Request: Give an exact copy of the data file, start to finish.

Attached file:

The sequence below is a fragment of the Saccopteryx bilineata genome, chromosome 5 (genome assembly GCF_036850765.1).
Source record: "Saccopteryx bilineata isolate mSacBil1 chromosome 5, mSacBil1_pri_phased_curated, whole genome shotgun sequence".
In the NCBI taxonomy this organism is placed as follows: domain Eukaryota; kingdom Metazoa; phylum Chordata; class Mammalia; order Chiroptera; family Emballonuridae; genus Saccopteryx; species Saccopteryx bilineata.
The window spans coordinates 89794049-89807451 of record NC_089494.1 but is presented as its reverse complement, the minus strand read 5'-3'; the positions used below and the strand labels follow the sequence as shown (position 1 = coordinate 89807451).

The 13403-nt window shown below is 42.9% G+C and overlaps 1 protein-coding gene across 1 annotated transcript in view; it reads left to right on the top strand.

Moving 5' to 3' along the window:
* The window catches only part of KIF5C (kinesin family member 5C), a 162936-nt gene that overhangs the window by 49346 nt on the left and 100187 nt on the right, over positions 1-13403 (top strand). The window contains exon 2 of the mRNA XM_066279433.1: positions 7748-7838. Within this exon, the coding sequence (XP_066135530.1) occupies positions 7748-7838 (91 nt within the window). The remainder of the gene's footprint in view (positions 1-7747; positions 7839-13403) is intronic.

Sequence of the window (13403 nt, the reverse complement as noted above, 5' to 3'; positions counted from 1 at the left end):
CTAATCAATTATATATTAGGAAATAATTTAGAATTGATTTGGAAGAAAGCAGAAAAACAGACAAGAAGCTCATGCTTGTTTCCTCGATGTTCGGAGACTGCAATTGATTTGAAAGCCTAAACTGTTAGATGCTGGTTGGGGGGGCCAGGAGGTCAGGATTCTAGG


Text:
The sequence below is a fragment of the Saccopteryx bilineata genome, chromosome 5 (genome assembly GCF_036850765.1).
Source record: "Saccopteryx bilineata isolate mSacBil1 chromosome 5, mSacBil1_pri_phased_curated, whole genome shotgun sequence".
In the NCBI taxonomy this organism is placed as follows: domain Eukaryota; kingdom Metazoa; phylum Chordata; class Mammalia; order Chiroptera; family Emballonuridae; genus Saccopteryx; species Saccopteryx bilineata.
The window spans coordinates 89794049-89807451 of record NC_089494.1 but is presented as its reverse complement, the minus strand read 5'-3'; the positions used below and the strand labels follow the sequence as shown (position 1 = coordinate 89807451).

The 13403-nt window shown below is 42.9% G+C and overlaps 1 protein-coding gene across 1 annotated transcript in view; it reads left to right on the top strand.

Moving 5' to 3' along the window:
* The window catches only part of KIF5C (kinesin family member 5C), a 162936-nt gene that overhangs the window by 49346 nt on the left and 100187 nt on the right, over positions 1-13403 (top strand). The window contains exon 2 of the mRNA XM_066279433.1: positions 7748-7838. Within this exon, the coding sequence (XP_066135530.1) occupies positions 7748-7838 (91 nt within the window). The remainder of the gene's footprint in view (positions 1-7747; positions 7839-13403) is intronic.

Sequence of the window (13403 nt, the reverse complement as noted above, 5' to 3'; positions counted from 1 at the left end):
CTAATCAATTATATATTAGGAAATAATTTAGAATTGATTTGGAAGAAAGCAGAAAAACAGACAAGAAGCTCATGCTTGTTTCCTCGATGTTCGGAGACTGCAATTGATTTGAAAGCCTAAACTGTTAGATGCTGGTTGGGGGGGCCAGGAGGTCAGGATTCTAGG